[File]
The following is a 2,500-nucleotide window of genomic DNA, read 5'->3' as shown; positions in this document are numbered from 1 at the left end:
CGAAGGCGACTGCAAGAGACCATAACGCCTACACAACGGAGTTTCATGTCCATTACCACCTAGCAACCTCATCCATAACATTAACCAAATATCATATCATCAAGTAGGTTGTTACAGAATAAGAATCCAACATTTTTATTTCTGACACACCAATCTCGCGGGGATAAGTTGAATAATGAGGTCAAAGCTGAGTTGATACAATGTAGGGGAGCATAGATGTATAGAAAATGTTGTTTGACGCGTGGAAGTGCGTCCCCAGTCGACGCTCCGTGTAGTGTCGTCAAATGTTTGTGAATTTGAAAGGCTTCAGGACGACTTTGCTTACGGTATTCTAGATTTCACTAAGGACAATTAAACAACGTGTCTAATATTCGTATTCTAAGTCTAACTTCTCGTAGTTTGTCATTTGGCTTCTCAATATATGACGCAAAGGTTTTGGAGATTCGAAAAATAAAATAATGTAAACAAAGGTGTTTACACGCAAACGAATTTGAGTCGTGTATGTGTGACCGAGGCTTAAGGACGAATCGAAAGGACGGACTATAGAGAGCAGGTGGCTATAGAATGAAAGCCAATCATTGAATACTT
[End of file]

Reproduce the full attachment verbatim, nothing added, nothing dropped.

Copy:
The following is a 2,500-nucleotide window of genomic DNA, read 5'->3' as shown; positions in this document are numbered from 1 at the left end:
CGAAGGCGACTGCAAGAGACCATAACGCCTACACAACGGAGTTTCATGTCCATTACCACCTAGCAACCTCATCCATAACATTAACCAAATATCATATCATCAAGTAGGTTGTTACAGAATAAGAATCCAACATTTTTATTTCTGACACACCAATCTCGCGGGGATAAGTTGAATAATGAGGTCAAAGCTGAGTTGATACAATGTAGGGGAGCATAGATGTATAGAAAATGTTGTTTGACGCGTGGAAGTGCGTCCCCAGTCGACGCTCCGTGTAGTGTCGTCAAATGTTTGTGAATTTGAAAGGCTTCAGGACGACTTTGCTTACGGTATTCTAGATTTCACTAAGGACAATTAAACAACGTGTCTAATATTCGTATTCTAAGTCTAACTTCTCGTAGTTTGTCATTTGGCTTCTCAATATATGACGCAAAGGTTTTGGAGATTCGAAAAATAAAATAATGTAAACAAAGGTGTTTACACGCAAACGAATTTGAGTCGTGTATGTGTGACCGAGGCTTAAGGACGAATCGAAAGGACGGACTATAGAGAGCAGGTGGCTATAGAATGAAAGCCAATCATTGAATACTT